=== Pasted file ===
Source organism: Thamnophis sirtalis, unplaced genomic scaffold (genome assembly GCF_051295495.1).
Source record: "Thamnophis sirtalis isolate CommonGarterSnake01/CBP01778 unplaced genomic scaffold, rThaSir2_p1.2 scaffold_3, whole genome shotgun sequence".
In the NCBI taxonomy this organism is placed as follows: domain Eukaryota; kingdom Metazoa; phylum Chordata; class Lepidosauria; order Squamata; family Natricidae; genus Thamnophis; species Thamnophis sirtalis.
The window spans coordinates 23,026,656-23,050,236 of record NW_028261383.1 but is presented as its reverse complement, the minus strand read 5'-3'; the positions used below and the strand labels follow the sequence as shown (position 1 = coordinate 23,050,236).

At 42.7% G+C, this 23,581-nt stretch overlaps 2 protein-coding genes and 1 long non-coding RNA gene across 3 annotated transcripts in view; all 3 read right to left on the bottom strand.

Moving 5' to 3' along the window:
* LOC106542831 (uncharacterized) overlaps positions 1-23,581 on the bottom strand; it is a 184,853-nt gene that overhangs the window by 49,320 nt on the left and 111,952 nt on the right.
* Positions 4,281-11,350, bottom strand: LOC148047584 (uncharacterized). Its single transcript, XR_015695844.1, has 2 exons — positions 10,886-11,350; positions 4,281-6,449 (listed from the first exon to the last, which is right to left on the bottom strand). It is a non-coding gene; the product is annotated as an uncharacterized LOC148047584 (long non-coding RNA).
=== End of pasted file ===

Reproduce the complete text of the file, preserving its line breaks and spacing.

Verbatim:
Source organism: Thamnophis sirtalis, unplaced genomic scaffold (genome assembly GCF_051295495.1).
Source record: "Thamnophis sirtalis isolate CommonGarterSnake01/CBP01778 unplaced genomic scaffold, rThaSir2_p1.2 scaffold_3, whole genome shotgun sequence".
In the NCBI taxonomy this organism is placed as follows: domain Eukaryota; kingdom Metazoa; phylum Chordata; class Lepidosauria; order Squamata; family Natricidae; genus Thamnophis; species Thamnophis sirtalis.
The window spans coordinates 23,026,656-23,050,236 of record NW_028261383.1 but is presented as its reverse complement, the minus strand read 5'-3'; the positions used below and the strand labels follow the sequence as shown (position 1 = coordinate 23,050,236).

At 42.7% G+C, this 23,581-nt stretch overlaps 2 protein-coding genes and 1 long non-coding RNA gene across 3 annotated transcripts in view; all 3 read right to left on the bottom strand.

Moving 5' to 3' along the window:
* LOC106542831 (uncharacterized) overlaps positions 1-23,581 on the bottom strand; it is a 184,853-nt gene that overhangs the window by 49,320 nt on the left and 111,952 nt on the right.
* Positions 4,281-11,350, bottom strand: LOC148047584 (uncharacterized). Its single transcript, XR_015695844.1, has 2 exons — positions 10,886-11,350; positions 4,281-6,449 (listed from the first exon to the last, which is right to left on the bottom strand). It is a non-coding gene; the product is annotated as an uncharacterized LOC148047584 (long non-coding RNA).